Vatican observatory’s new website showcases Church’s support for science

The Vatican astronomical observatory’s new website has a mission: to show the world the Catholic Church’s support of science and scientific research.

The new website has hundreds of resources on faith and science.

The observatory has also started a podcast that explores “the wonder of God’s universe”. Vatican astronomers and expert guests contribute to the podcasts.

Jesuit Br. Guy Consolmagno, director of the Vatican Observatory, says the observatory’s old website “was hardly ever visited.”

“The mission of the Vatican Observatory, articulated by Pope Leo XIII back in 1891, is to show the world that the Church supports science. And while we’ve done a pretty good job of doing the science, I know we’ve been less successful at ‘showing the world,’” Consolmagno says.

Dating back to 1582, the Vatican Observatory is one of the oldest active astronomical observatories in the world.

Its headquarters are in Castel Gandolfo, a town near Rome.

The observatory also has a research group at the University of Arizona. There, in partnership with the university, the observatory constructed the Vatican Advanced Technology Telescope (VATT) on Mount Graham. It began operation in 1993.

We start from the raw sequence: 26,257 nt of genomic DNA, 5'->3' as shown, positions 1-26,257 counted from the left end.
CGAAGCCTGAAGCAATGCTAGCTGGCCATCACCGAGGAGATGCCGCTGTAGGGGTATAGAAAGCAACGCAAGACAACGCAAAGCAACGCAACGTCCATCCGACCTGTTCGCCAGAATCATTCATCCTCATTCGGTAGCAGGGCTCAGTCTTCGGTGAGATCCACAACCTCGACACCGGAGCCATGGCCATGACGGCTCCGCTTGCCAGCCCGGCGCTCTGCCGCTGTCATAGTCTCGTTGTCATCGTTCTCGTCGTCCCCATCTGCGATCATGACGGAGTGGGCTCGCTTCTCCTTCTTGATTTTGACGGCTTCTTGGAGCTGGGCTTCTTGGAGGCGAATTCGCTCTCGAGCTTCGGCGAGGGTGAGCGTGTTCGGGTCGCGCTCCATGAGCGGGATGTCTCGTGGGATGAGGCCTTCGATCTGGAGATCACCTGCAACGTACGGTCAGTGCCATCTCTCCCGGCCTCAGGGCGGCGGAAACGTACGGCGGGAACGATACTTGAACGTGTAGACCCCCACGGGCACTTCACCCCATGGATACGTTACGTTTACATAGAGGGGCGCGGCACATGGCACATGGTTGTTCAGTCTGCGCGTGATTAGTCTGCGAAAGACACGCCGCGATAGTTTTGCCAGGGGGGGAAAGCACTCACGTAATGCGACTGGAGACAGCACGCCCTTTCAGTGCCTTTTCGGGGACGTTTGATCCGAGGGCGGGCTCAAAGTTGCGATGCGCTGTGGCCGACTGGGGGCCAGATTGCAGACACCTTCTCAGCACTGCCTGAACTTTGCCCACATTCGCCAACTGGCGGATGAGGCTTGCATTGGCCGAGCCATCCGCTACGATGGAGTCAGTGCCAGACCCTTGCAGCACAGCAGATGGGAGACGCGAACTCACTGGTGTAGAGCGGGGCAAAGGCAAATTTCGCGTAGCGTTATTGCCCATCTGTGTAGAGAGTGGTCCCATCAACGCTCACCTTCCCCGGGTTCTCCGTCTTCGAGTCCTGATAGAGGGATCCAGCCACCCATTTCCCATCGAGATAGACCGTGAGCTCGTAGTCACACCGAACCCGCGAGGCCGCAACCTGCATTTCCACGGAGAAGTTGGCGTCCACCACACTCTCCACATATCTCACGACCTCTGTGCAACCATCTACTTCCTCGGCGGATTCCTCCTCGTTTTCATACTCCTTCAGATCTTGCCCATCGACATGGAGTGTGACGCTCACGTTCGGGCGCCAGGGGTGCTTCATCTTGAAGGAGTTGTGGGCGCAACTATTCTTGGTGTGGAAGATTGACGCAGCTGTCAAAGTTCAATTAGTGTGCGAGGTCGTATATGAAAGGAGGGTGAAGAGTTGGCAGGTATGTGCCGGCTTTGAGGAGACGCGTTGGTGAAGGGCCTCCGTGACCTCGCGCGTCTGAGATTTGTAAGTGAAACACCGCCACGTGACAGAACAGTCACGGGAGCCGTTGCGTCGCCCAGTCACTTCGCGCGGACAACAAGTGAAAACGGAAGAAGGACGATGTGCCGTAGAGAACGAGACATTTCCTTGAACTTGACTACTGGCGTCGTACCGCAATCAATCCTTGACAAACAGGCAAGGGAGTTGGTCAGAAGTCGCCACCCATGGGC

Consolmagno says plans for the observatory’s new website have been underway for well over a year.

He says when he meets people he often finds they are unaware that the Vatican has an observatory.

“The message we have for the general public can be quite detailed,” he says, referencing the website’s Faith and Science resource center.

“But frankly, the mere awareness that we exist, a modern astronomical observatory supported by the Vatican (and by donations to our Foundation), says everything essential that needs saying.”


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